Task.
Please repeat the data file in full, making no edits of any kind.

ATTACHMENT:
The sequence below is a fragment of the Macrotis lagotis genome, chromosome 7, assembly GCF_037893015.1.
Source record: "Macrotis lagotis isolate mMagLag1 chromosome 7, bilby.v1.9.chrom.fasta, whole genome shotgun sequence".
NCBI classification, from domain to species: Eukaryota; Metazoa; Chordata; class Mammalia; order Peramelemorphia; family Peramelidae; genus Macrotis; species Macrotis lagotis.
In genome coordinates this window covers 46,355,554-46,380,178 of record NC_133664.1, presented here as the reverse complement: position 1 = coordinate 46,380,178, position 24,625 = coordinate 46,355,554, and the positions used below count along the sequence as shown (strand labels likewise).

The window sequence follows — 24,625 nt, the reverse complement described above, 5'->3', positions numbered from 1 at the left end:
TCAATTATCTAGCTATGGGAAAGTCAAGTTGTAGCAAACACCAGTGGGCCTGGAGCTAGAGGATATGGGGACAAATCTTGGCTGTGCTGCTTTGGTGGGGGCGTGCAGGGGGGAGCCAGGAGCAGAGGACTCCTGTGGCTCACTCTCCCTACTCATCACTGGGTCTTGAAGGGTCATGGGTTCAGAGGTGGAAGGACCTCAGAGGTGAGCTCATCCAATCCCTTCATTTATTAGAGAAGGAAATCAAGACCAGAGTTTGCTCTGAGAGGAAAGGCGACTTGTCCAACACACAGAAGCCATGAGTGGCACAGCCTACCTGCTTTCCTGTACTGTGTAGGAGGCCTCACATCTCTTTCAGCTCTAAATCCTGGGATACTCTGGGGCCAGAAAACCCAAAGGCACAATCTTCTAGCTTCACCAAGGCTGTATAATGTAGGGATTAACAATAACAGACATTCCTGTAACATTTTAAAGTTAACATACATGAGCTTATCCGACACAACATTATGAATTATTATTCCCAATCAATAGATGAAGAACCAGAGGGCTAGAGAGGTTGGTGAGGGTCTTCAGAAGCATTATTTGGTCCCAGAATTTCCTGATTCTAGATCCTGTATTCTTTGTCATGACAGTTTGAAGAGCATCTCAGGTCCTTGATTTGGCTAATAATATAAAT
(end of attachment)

The sequence below is a fragment of the Macrotis lagotis genome, chromosome 7, assembly GCF_037893015.1.
Source record: "Macrotis lagotis isolate mMagLag1 chromosome 7, bilby.v1.9.chrom.fasta, whole genome shotgun sequence".
NCBI classification, from domain to species: Eukaryota; Metazoa; Chordata; class Mammalia; order Peramelemorphia; family Peramelidae; genus Macrotis; species Macrotis lagotis.
In genome coordinates this window covers 46,355,554-46,380,178 of record NC_133664.1, presented here as the reverse complement: position 1 = coordinate 46,380,178, position 24,625 = coordinate 46,355,554, and the positions used below count along the sequence as shown (strand labels likewise).

The window sequence follows — 24,625 nt, the reverse complement described above, 5'->3', positions numbered from 1 at the left end:
TCAATTATCTAGCTATGGGAAAGTCAAGTTGTAGCAAACACCAGTGGGCCTGGAGCTAGAGGATATGGGGACAAATCTTGGCTGTGCTGCTTTGGTGGGGGCGTGCAGGGGGGAGCCAGGAGCAGAGGACTCCTGTGGCTCACTCTCCCTACTCATCACTGGGTCTTGAAGGGTCATGGGTTCAGAGGTGGAAGGACCTCAGAGGTGAGCTCATCCAATCCCTTCATTTATTAGAGAAGGAAATCAAGACCAGAGTTTGCTCTGAGAGGAAAGGCGACTTGTCCAACACACAGAAGCCATGAGTGGCACAGCCTACCTGCTTTCCTGTACTGTGTAGGAGGCCTCACATCTCTTTCAGCTCTAAATCCTGGGATACTCTGGGGCCAGAAAACCCAAAGGCACAATCTTCTAGCTTCACCAAGGCTGTATAATGTAGGGATTAACAATAACAGACATTCCTGTAACATTTTAAAGTTAACATACATGAGCTTATCCGACACAACATTATGAATTATTATTCCCAATCAATAGATGAAGAACCAGAGGGCTAGAGAGGTTGGTGAGGGTCTTCAGAAGCATTATTTGGTCCCAGAATTTCCTGATTCTAGATCCTGTATTCTTTGTCATGACAGTTTGAAGAGCATCTCAGGTCCTTGATTTGGCTAATAATATAAAT